The Telegraph
Since 1st March, 1999
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When, fifty years ago, Edmund Hillary and Tenzing Norgay stood on the summit of the world’s highest mountain, nobody could have guessed that human beings would pose a major threat to the mountain. Every year climbers go up the mountain face from Nepal and litter the landscape with the debris of mountaineering: used oxygen bottles, tents, ropes, human excreta and even dead bodies. The Western Cwm and the South Col, despite their terrifying natural beauty, are no longer clean and healthy places. It is no surprise that every important mountaineer who is currently in Kathmandu for the silver jubilee of the first successful ascent has commented on the pollution prevailing on the mountain. The voice of Reinhold Messner, arguably the greatest living mountaineer and the man who made an oxygen-less, solo ascent, has been loudest in the condemnation of the waste that is left on the slopes of Everest. If this continues, Mountain Everest will no longer remain the same. It is true that in recent months cleaning expeditions have gone up the mountain and have brought down many tons of rubbish. But this is not a permanent solution. It is necessary for the mountaineering community to formulate a body of codes for Everest. Mount Everest and its condition are ultimately the responsibility of those who have climbed it and of those who want to climb it. It is somewhat naïve to expect the Nepalese government to set out such regulations since the world’s highest peak is one of Nepal’s principal foreign exchange earners.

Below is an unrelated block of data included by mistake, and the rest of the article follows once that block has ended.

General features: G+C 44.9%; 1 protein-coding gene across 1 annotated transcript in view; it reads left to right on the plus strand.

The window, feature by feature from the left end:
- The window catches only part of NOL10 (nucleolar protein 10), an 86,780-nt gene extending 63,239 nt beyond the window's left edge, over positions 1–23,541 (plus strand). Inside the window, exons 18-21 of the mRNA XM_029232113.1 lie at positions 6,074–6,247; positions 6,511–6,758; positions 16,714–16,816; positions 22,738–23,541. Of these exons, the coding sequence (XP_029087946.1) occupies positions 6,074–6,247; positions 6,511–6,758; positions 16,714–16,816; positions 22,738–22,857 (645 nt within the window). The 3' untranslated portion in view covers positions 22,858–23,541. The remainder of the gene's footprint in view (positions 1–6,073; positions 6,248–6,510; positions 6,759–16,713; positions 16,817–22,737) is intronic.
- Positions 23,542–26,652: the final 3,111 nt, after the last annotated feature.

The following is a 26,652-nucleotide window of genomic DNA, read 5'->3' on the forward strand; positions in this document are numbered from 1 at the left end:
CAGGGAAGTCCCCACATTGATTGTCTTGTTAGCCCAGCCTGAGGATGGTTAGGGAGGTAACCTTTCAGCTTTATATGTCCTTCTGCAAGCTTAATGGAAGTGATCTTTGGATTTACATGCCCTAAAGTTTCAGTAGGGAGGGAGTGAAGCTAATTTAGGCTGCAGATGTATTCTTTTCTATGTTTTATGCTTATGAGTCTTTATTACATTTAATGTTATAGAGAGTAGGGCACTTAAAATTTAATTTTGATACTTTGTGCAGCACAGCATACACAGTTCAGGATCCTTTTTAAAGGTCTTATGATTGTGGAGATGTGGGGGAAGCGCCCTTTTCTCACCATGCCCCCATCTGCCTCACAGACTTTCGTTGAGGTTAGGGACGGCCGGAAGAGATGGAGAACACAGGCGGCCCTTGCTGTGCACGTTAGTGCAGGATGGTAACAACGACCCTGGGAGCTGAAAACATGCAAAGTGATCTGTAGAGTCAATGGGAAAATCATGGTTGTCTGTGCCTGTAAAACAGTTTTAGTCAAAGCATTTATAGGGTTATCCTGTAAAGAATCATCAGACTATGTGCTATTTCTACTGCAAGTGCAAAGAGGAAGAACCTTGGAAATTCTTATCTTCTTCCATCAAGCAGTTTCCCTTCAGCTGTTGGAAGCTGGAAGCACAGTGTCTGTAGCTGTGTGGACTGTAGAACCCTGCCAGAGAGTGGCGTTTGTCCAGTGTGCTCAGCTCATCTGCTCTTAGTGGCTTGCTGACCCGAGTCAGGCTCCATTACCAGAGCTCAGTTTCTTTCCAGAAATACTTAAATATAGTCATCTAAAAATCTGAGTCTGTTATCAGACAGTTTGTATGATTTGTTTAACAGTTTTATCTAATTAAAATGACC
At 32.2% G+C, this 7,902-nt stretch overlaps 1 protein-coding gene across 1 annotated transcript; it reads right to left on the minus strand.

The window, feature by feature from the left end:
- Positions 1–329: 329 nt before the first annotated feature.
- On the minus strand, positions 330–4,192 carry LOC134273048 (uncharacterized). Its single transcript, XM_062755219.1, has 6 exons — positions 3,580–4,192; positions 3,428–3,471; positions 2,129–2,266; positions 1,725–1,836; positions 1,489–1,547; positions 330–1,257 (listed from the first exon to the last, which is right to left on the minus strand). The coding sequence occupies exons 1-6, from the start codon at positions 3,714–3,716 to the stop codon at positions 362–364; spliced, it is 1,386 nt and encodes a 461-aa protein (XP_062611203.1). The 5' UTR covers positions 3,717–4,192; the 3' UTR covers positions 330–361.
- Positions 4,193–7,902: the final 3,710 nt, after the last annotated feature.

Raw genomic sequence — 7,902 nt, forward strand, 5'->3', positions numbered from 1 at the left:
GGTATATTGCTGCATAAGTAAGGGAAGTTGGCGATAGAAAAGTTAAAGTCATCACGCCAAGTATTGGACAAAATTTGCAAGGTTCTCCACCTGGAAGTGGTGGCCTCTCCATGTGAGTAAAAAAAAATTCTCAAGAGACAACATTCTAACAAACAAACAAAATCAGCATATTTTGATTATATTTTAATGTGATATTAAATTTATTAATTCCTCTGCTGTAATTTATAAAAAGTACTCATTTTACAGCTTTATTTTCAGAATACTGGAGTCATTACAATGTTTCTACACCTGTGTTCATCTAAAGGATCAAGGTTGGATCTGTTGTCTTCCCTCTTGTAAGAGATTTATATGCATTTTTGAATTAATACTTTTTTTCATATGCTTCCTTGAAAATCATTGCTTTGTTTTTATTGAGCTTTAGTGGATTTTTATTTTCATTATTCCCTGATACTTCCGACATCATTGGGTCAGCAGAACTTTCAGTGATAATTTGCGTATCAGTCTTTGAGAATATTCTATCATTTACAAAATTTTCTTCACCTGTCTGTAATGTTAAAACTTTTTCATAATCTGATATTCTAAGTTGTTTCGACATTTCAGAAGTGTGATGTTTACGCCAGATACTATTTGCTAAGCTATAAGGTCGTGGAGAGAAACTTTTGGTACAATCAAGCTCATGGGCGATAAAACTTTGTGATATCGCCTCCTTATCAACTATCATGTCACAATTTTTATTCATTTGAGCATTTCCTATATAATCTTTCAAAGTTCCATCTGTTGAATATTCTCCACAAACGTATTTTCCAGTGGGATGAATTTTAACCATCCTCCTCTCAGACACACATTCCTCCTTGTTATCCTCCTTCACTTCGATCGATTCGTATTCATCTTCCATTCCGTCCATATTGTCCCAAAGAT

The problem of pollution is especially important for the Nepal side of Mount Everest. The access to the mountain via its Southeastern face is the most popular because it is the easiest. It has come to be called the yak route by mountaineers. The other faces of Everest are less polluted. The massive Eastern face rising sheer from the Kangshung glacier has been attempted only a few times. The North Face reached from Tibet was closed for a long time. It is a shorter but a tougher climb with the formidable Pinnacles and the First and Second Steps. Pollution on these faces is by no means non-existent but it is not as acute as on the route up the South Col. Everest is not the most beautiful mountain in the Himalaya. Pumori and Aba Dablam have better claims to that title. But Everest with its plumes is still something to behold. Let not human litter dirty what nature created. The third pole will always remain a challenge to human courage. But this is no reason for human beings to leave Everest as polluted as other lesser parts of the globe.

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